In this example, we'll export one of Konoko's models. For Konoko, we don't even need to open Oni to find the name of an ONCC because we have this handy table. Let's use Konoko in her police uniform; you can see from the table that this is ONCCk3 and that it's found in level2_Final.

Next, you need to decide on the pose in which your character will be exported. See the "Poses" section below for guidance. Without making this example more complicated, we only have two choices for pose: default (folded) and -noanim (standing at attention); we are going to use the second option, for a more visually pleasing result. Here are the steps for getting your desired character in .dae format. Substitute backward slashes for forward ones if you are in Windows.

1. Create a couple of folders in a convenient place. One folder will receive a whole bunch of files, and the second folder will hold the exported model. We'll call these paths "splitOutput/" and "modelOutput/" respectively.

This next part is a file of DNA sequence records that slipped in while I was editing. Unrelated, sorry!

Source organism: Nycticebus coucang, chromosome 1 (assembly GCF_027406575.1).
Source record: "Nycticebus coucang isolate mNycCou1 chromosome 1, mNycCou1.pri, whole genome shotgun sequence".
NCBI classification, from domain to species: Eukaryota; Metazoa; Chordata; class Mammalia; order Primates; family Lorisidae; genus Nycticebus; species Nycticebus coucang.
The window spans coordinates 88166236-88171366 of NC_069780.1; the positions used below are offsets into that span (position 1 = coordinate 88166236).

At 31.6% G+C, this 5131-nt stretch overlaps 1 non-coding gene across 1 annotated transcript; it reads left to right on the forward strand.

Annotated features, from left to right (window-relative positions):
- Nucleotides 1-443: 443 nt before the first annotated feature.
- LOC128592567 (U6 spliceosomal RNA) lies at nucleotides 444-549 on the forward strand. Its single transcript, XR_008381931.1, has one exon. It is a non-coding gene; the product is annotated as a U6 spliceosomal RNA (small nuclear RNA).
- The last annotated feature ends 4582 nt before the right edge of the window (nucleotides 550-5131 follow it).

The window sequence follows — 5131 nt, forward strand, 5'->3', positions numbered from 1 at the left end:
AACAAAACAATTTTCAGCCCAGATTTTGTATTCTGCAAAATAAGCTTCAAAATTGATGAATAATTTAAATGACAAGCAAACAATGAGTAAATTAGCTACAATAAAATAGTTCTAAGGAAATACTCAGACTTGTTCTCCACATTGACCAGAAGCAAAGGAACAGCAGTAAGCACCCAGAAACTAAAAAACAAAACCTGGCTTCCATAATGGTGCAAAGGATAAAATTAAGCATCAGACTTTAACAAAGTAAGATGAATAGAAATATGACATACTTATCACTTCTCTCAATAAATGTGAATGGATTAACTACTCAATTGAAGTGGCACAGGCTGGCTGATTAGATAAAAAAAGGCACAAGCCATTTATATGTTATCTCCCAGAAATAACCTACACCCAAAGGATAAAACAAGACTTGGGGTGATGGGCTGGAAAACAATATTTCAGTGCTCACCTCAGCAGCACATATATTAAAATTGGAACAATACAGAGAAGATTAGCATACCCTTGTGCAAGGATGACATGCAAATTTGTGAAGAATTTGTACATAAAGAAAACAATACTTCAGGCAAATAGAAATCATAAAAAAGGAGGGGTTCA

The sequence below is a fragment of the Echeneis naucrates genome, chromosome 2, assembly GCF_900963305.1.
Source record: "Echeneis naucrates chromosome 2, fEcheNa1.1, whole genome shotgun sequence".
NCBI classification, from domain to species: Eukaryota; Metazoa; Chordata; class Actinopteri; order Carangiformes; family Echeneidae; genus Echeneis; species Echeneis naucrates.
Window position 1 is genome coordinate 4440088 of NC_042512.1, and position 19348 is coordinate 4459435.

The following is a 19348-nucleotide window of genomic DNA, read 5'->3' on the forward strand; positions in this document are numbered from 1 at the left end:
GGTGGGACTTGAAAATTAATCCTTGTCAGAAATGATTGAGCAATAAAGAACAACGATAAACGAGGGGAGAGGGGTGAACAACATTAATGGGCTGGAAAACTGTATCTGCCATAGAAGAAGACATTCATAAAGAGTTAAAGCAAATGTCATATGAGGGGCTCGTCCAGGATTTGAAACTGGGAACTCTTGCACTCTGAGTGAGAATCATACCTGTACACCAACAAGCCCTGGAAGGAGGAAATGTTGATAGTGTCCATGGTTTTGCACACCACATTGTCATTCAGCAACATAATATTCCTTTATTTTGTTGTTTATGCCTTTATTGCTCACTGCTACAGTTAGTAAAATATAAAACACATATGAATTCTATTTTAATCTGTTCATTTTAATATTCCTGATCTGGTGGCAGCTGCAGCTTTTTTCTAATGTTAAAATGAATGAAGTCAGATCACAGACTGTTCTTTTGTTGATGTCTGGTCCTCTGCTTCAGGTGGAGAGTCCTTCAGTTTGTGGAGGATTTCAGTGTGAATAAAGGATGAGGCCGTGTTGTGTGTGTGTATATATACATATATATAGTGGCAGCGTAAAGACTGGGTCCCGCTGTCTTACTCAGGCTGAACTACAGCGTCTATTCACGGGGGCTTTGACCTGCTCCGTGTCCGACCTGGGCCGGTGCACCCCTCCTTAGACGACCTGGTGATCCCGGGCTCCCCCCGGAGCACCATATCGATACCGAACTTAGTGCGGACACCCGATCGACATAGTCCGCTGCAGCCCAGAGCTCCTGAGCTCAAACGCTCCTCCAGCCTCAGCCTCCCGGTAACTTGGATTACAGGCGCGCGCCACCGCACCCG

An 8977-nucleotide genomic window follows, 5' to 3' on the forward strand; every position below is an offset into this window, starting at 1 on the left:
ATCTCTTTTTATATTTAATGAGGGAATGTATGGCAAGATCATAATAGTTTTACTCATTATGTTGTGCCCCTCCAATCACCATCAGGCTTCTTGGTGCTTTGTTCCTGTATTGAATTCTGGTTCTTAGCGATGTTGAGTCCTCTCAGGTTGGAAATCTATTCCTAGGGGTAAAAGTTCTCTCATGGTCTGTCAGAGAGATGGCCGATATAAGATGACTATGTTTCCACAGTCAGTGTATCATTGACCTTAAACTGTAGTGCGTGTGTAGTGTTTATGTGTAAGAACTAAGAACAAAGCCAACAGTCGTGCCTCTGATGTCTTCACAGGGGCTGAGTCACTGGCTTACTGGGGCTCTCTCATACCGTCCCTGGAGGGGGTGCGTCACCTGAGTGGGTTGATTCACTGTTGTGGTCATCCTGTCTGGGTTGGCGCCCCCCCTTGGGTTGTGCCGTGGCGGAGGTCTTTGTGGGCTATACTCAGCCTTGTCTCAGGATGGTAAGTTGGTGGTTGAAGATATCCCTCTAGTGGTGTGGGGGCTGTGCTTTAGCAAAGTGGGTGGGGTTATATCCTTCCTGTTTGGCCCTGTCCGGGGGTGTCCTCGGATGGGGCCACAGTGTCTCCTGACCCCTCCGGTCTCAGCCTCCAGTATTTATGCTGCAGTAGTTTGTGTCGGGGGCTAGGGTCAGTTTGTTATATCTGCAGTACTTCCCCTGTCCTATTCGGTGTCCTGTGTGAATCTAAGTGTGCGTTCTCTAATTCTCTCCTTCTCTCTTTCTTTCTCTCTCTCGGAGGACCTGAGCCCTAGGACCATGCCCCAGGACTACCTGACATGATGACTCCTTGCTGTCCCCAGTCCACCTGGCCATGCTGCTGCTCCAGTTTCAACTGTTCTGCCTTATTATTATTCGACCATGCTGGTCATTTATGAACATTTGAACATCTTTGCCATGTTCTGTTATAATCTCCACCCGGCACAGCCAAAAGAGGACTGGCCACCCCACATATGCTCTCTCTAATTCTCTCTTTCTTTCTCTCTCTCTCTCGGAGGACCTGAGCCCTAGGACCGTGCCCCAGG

2. On the command line, go to the directory "Oni/GameDataFolder/", where "Oni/" means the path to your game.
3. Split the desired level's data into its component resources with OniSplit. Where you see just "onisplit" in the following commands, you should take that to mean "C:\path\to\OniSplit.exe" in Windows or "mono /path/to/OniSplit.exe" on Macs (Mono is a third-party package that you need to run .NET applications in macOS):
onisplit -export splitOutput/ level2_Final.dat
4. Convert the desired character's model data into Collada:
onisplit -extract:dae modelOutput/ -noanim splitOutput/ONCCk3.oni

This will create the file ONCCk3.dae, and its supporting textures in TGA format, in modelOutput/. Note that only the highest level of detail (LOD) model will be exported using this method. See XML:TRBS for a method which exports all 5 LOD models.